For a chemical reaction to happen:
A collision that produces a reaction is called a successful collision. The activation energy is the minimum amount of energy needed for a collision to be successful. It is different for different reactions.
Note that the mean energy of the particles does not change. However, since the frequency of collisions increases, the frequency of successful collisions also increases.
The curved red and green lines are the reaction data. The straight dashed lines at the start of the two reactions are called tangents. They follow the curve at the beginning of the reaction. The steeper the tangent, the faster the reaction.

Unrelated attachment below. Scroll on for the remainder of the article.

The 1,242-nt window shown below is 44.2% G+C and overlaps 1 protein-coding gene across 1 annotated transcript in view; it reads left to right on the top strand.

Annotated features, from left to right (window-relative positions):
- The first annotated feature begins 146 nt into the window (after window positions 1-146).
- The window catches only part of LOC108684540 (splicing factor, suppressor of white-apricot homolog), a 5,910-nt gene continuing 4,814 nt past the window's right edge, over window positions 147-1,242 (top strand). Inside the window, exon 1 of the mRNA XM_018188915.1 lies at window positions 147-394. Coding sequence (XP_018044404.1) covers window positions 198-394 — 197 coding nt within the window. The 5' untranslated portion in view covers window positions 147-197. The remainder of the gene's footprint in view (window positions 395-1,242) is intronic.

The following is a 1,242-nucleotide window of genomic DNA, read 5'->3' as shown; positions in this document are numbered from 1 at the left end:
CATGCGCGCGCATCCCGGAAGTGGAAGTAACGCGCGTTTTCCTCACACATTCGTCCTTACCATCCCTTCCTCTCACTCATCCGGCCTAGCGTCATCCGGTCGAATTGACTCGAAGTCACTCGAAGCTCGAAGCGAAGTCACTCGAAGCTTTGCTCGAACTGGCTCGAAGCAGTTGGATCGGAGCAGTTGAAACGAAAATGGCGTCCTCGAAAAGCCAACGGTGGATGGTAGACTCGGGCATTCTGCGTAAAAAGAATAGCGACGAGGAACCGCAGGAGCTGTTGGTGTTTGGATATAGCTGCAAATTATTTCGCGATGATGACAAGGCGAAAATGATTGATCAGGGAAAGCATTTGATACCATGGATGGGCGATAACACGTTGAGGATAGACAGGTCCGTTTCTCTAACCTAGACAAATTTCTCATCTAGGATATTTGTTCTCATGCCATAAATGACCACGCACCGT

Tangents can also be drawn at other points on the graph. As the reaction carries on, the steepness of the tangent to the curve decreases (eg the blue dashed line) so the reaction is slowing down.
To calculate the rate at the start of a reaction, you need to find the mathematical gradient (steepness) of the gradient. Use this equation:
For example, using the green tangent below:
Rate of reaction = 12 cm3/s